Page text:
Twins could certainly explain the extreme feelings of nausea and fatigue and the sense that my belly was beginning to show before the second trimester. I was immediately referred to the high-risk obstetrics group on account of the twins, blood clotting disorder and that lovely designation, being of advanced maternal age.

Since that time, my husband and I have made progress. We now accept that we are having twins. We were ecstatic to learn that one is a boy and the other is a girl, and my daughter will finally get the sister she has always wanted. My middle child is psyched that he will be elevated to “oldest son” status. And we have embraced the idea of having two newborns. Every time I see them on an ultrasound, bigger and more baby-like than the previous month, these two blobs become more real to me, taking up residence in my heart, each future version with his or her own dreams, talents and hopes. Still, I won’t completely believe this news until they hand me two crying infants at the hospital.

And while on the topic of twins, here are a few myths I’d like to dispel, in case you are considering adding “just one more” child to your family and think multiples could never happen to you.

First, not every twin birth is a result of a medical intervention like IVF or Clomid. In fact, back in the old days, women had twins well before these medical advances. Secondly, you do not need to have twins in your family to become pregnant with them. And finally, if you are an older mother and have already had multiple pregnancies, you are at a higher risk to have multiples. And if I were a mom who had undergone grueling rounds of IVF, I probably wouldn’t want strangers inquiring about whether my twins were “natural” or not. They’re all human babies, people. Growing and nurturing a life in the womb is pretty miraculous, whether one baby or more, regardless of how they got there.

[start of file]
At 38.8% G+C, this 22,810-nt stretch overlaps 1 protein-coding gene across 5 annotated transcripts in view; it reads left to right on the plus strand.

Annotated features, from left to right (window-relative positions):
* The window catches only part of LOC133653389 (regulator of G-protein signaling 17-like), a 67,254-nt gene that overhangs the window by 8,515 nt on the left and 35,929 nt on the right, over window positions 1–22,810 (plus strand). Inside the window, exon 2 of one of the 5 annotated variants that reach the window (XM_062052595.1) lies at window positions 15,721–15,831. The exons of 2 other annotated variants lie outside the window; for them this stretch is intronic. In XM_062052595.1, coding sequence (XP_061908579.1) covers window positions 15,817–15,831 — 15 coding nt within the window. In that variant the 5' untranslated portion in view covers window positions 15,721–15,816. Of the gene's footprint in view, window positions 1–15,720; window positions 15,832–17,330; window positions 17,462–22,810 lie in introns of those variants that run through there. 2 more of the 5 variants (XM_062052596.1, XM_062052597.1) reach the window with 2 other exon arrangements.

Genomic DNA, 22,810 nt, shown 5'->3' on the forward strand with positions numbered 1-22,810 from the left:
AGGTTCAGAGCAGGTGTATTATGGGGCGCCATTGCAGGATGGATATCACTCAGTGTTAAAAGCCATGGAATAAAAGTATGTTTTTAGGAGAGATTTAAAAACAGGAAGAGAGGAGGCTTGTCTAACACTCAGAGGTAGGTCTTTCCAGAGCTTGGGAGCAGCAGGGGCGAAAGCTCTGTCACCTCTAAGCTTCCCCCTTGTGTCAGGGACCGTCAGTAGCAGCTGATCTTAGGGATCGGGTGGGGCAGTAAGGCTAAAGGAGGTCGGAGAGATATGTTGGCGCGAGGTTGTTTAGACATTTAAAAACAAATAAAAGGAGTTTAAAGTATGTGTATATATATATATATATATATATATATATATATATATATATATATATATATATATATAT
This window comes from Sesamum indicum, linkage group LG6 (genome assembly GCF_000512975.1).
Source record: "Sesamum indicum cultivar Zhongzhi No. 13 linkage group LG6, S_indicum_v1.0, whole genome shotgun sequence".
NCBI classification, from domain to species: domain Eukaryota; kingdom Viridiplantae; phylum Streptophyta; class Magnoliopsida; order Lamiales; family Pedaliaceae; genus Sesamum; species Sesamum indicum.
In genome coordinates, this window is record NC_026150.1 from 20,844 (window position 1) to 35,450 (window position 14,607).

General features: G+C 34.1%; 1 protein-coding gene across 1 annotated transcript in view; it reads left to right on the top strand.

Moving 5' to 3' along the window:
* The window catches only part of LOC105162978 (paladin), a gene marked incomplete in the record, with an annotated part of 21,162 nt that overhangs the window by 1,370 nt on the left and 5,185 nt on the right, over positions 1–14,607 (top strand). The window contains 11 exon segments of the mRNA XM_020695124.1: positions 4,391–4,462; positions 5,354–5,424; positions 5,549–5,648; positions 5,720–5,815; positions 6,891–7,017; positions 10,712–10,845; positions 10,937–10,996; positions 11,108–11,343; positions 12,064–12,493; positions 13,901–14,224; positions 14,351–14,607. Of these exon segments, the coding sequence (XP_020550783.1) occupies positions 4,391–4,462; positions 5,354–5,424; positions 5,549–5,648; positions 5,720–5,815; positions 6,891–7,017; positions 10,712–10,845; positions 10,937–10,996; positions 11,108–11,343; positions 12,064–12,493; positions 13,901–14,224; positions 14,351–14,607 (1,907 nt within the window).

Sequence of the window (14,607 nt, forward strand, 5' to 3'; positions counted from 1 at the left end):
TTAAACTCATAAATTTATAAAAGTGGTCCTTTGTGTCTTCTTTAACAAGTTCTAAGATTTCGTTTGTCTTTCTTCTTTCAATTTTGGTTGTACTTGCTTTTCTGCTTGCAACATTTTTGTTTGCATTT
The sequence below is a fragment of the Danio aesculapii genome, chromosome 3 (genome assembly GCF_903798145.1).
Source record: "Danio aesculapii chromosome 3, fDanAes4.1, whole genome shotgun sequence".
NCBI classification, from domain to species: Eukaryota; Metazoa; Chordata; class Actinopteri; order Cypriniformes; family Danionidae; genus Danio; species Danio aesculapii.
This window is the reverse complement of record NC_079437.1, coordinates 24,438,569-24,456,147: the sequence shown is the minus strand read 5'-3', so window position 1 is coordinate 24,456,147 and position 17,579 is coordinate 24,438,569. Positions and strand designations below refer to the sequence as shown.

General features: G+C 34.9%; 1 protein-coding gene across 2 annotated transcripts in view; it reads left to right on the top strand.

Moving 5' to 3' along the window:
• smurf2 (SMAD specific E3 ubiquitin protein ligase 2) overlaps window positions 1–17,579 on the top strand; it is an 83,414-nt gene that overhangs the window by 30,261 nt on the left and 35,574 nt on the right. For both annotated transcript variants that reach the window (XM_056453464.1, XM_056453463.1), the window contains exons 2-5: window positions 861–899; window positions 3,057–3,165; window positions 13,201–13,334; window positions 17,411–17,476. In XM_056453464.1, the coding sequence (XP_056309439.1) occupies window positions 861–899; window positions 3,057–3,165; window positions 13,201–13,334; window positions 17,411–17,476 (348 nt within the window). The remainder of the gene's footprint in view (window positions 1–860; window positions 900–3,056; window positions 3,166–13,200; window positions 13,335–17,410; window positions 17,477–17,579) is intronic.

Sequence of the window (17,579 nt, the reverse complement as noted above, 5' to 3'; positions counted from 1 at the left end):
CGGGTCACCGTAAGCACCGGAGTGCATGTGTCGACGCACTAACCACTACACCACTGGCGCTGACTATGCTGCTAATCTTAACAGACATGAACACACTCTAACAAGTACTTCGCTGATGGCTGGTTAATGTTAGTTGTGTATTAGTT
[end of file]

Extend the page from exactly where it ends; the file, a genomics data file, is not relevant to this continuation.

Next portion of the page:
And finally, if you do find yourself blessed (or cursed, depending on your outlook) with twins someday, many people will react as if you’ve been diagnosed with some incurable form of disease. Some of the reactions we have received are as follows: “Umm, congratulations?”; “I’m so glad it’s you and not me!”; and “Wow, we were going to have one more child, but not anymore!” I don’t take these comments too personally, because this is simply others’ reaction to how they would handle the news of twins. Yes, we are scared. And yes, we will be vastly outnumbered. But am I beyond excited to join the sorority of twin moms? My answer is “Yes” times two.